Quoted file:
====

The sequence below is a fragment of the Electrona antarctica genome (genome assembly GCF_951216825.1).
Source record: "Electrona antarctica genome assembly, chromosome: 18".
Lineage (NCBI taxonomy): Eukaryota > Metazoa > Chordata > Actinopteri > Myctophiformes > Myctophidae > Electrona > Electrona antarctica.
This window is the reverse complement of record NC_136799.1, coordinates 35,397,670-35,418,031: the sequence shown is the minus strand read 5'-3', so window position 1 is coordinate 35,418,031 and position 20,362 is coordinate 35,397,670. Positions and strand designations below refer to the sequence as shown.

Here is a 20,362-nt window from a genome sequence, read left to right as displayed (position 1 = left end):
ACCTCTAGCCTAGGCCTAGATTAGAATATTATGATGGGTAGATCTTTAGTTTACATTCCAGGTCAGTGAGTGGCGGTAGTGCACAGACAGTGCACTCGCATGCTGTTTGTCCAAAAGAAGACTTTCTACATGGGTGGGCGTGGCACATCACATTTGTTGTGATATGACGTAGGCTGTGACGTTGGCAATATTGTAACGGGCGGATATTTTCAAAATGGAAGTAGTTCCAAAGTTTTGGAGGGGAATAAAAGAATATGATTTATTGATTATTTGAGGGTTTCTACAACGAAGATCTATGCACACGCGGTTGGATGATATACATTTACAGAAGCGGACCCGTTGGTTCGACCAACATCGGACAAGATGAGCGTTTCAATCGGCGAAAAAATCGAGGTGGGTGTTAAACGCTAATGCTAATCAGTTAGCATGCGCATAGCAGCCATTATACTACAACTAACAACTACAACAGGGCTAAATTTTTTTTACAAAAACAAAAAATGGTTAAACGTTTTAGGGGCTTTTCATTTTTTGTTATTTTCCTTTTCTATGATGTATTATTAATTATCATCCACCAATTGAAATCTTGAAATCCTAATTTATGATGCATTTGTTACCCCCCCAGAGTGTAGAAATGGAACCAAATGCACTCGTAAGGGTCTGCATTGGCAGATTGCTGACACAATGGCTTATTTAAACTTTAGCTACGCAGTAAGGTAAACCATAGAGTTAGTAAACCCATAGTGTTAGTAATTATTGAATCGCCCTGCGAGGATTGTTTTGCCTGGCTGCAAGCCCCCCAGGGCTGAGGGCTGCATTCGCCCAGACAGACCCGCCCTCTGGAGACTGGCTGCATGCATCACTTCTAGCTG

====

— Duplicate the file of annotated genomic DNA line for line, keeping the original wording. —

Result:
The sequence below is a fragment of the Electrona antarctica genome (genome assembly GCF_951216825.1).
Source record: "Electrona antarctica genome assembly, chromosome: 18".
Lineage (NCBI taxonomy): Eukaryota > Metazoa > Chordata > Actinopteri > Myctophiformes > Myctophidae > Electrona > Electrona antarctica.
This window is the reverse complement of record NC_136799.1, coordinates 35,397,670-35,418,031: the sequence shown is the minus strand read 5'-3', so window position 1 is coordinate 35,418,031 and position 20,362 is coordinate 35,397,670. Positions and strand designations below refer to the sequence as shown.

Here is a 20,362-nt window from a genome sequence, read left to right as displayed (position 1 = left end):
ACCTCTAGCCTAGGCCTAGATTAGAATATTATGATGGGTAGATCTTTAGTTTACATTCCAGGTCAGTGAGTGGCGGTAGTGCACAGACAGTGCACTCGCATGCTGTTTGTCCAAAAGAAGACTTTCTACATGGGTGGGCGTGGCACATCACATTTGTTGTGATATGACGTAGGCTGTGACGTTGGCAATATTGTAACGGGCGGATATTTTCAAAATGGAAGTAGTTCCAAAGTTTTGGAGGGGAATAAAAGAATATGATTTATTGATTATTTGAGGGTTTCTACAACGAAGATCTATGCACACGCGGTTGGATGATATACATTTACAGAAGCGGACCCGTTGGTTCGACCAACATCGGACAAGATGAGCGTTTCAATCGGCGAAAAAATCGAGGTGGGTGTTAAACGCTAATGCTAATCAGTTAGCATGCGCATAGCAGCCATTATACTACAACTAACAACTACAACAGGGCTAAATTTTTTTTACAAAAACAAAAAATGGTTAAACGTTTTAGGGGCTTTTCATTTTTTGTTATTTTCCTTTTCTATGATGTATTATTAATTATCATCCACCAATTGAAATCTTGAAATCCTAATTTATGATGCATTTGTTACCCCCCCAGAGTGTAGAAATGGAACCAAATGCACTCGTAAGGGTCTGCATTGGCAGATTGCTGACACAATGGCTTATTTAAACTTTAGCTACGCAGTAAGGTAAACCATAGAGTTAGTAAACCCATAGTGTTAGTAATTATTGAATCGCCCTGCGAGGATTGTTTTGCCTGGCTGCAAGCCCCCCAGGGCTGAGGGCTGCATTCGCCCAGACAGACCCGCCCTCTGGAGACTGGCTGCATGCATCACTTCTAGCTG